The public’s trust in social media platforms is swiftly eroding – the 2018 Edelman Trust Barometer reports that global trust in social media stands at just 41%, with a year-on-year drop of 11% in the United States. Against this troubling backdrop, a contentious public debate has emerged regarding the platforms’ future, one which has increasingly turned toward calls for regulation. It is now impossible to ignore the unprecedented level of influence wielded by social media companies. They design the algorithms responsible for curating the material that billions of people consume every day, unilaterally decide which forms of legal but objectionable content are taken down or left up, and determine which sensitive information about users advertisers should be able to leverage in targeting advertisements. As private enterprises, their decisions are subject to a minimal degree of oversight and control on the part of the public and its representatives. In short, they wield enormous power without accountability – and there has been a lot to account for.

The scandals and controversies faced by social media companies in 2018 reflect two major problems. First, that platforms’ aggressive collection and handling of user data often implicates very significant – even unprecedented – privacy and security concerns. Facebook, for example, came under fire for allowing the shadowy political consultancy group Cambridge Analytica to harvest data from millions of users under the guise of academic research – a misstep which landed Facebook founder Mark Zuckerberg in front of Congress – and Google moved up the timeline for the shutdown of its Google+ social network following multiple data leaks.

Second, that platforms have failed to fully recognize the responsibilities that accompany their expansive powers over determining the content to which users are exposed. Twitter – among other platforms including Spotify, Youtube, Apple, and Facebook – faced controversy for the unilateral nature of its decision to ban conspiracy theorist Alex Jones, even as many applauded the move. And governmental inquiries into foreign actors’ use of disinformation to manipulate public opinion and undercut democratic processes through social media continued, including an inaugural “International Grand Committee on Disinformation” held in London this November (this time, Zuckerberg didn’t show up, despite a request from lawmakers from nine countries).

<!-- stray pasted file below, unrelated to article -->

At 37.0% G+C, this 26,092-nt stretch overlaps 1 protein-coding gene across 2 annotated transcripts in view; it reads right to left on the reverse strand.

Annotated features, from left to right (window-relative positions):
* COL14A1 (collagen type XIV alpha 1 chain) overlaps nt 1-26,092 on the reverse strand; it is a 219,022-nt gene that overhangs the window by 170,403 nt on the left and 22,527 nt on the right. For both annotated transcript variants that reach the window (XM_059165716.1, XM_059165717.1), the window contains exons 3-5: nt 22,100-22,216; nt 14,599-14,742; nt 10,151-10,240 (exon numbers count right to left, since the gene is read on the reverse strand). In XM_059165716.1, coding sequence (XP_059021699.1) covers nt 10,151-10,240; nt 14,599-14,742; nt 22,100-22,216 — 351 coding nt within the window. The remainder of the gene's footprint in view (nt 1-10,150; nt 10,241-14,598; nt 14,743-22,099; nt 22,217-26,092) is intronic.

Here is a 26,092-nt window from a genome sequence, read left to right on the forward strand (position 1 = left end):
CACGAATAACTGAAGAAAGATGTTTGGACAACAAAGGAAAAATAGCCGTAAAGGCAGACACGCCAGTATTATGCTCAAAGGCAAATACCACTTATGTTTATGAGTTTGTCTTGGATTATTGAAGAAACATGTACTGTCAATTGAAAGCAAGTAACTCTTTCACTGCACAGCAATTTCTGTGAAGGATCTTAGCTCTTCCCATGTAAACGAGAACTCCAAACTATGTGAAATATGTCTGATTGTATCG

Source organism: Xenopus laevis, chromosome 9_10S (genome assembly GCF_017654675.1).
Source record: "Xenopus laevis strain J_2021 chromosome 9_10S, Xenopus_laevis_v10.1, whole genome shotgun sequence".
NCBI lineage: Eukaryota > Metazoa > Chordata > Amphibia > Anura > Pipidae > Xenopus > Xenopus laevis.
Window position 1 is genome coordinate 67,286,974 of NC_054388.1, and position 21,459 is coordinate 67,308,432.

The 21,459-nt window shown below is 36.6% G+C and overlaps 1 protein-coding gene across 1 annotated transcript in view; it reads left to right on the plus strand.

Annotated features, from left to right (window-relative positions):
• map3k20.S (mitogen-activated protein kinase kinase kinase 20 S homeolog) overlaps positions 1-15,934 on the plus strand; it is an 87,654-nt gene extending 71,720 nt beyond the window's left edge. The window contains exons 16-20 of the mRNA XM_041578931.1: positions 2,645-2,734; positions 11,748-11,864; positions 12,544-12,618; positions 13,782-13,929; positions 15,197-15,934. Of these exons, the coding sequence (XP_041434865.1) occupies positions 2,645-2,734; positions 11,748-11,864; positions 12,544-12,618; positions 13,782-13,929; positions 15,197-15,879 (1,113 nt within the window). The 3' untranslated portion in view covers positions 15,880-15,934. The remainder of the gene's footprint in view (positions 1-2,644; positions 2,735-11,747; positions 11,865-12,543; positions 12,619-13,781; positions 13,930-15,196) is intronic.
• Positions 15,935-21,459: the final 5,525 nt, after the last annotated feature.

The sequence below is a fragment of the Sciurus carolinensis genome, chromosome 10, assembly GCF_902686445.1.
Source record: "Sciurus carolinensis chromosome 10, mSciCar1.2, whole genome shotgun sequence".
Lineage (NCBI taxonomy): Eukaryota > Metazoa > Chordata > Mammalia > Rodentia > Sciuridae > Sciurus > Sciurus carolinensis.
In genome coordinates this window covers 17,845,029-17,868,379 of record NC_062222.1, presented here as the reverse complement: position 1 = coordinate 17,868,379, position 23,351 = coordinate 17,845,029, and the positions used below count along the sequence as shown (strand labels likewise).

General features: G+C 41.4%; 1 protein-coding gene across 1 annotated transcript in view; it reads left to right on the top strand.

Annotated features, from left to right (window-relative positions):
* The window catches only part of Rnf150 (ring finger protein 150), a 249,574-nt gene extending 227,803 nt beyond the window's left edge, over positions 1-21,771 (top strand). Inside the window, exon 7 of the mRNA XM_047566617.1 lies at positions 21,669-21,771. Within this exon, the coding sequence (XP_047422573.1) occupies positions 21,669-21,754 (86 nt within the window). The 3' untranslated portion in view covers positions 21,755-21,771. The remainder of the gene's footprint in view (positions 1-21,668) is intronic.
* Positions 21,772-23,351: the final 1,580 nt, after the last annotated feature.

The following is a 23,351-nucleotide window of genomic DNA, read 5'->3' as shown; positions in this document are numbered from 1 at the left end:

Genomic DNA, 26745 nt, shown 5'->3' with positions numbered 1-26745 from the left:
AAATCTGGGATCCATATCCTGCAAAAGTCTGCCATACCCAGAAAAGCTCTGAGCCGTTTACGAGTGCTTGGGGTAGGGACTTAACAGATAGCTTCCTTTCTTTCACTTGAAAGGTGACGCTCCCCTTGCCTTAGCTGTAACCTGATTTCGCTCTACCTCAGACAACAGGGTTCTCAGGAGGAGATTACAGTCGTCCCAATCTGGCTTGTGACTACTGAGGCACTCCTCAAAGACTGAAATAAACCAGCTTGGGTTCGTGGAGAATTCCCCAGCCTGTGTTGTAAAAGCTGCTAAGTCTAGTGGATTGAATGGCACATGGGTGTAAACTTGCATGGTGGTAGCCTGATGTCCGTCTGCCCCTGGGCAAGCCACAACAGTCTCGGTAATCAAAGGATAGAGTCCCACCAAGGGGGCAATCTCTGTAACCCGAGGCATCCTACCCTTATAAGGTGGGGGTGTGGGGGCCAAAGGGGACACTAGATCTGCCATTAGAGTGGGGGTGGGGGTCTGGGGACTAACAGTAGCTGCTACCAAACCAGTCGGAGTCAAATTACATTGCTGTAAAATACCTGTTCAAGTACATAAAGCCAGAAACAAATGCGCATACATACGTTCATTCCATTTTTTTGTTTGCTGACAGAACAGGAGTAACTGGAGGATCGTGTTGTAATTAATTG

We are starting to make meaningful progress toward addressing the first problem. 2018 saw some of the first real action toward regulating how big technology companies deal with user data – at least in Europe. In March, the European Union implemented the General Data Protection Regulation (GDPR), a sweeping set of reforms which have already substantially reconfigured how businesses handle, share, and sell user data. The GDPR creates new standards for reporting data breaches, binds companies to a stringent user consent framework, and gives individuals more control over how their data is represented and shared. Perhaps most importantly, the GDPR invests regulators with the power to levy enormous fines – potentially running billions of dollars for the likes of Google and Facebook – against companies which violate its mandates. India, which is home to almost 500 million internet users, has followed suit, and is moving toward an expansive data protection bill of its own. No viable legislation of comparable scope has emerged in the United States, which has almost no broadly applicable data privacy regulations (though specific rules do exist in industries like banking). Even so, the size and influence of the European market means that many US business have had to adapt to the GDPR regardless. And California lawmakers have taken action at the state level, passing the Consumer Privacy Act – legislation which provides some GDPR-style rights and protections to Californians.

But data protection standards alone aren’t enough to make social media companies accountable – they can’t solve our second problem. What makes social media companies so enormously influential – and, in some instances, so dangerous – is their ability to determine what users see and when they see it. The problems with this largely unrestricted power don’t dissolve in the presence of robust user consent frameworks and privacy-driven data handling architectures. And it’s tough to hold social media companies accountable when they neglect to wield it responsibly, even on a disastrous scale.

Take, for example, disinformation campaigns orchestrated on Facebook and Twitter by Russian agents hoping to manipulate the outcomes of United States elections. Russian intelligence didn’t have to rely on privacy and security flaws. Disinformation worked because it was optimized to reach vulnerable audiences, and because the platforms often treated it like any other form of content – cat videos, say, or articles from the New York Times. Two Senate Select Committee on Intelligence reports released in mid-December highlighted the scope and complexity of these operations, as well as the limited nature of technology companies’ cooperation with government agencies.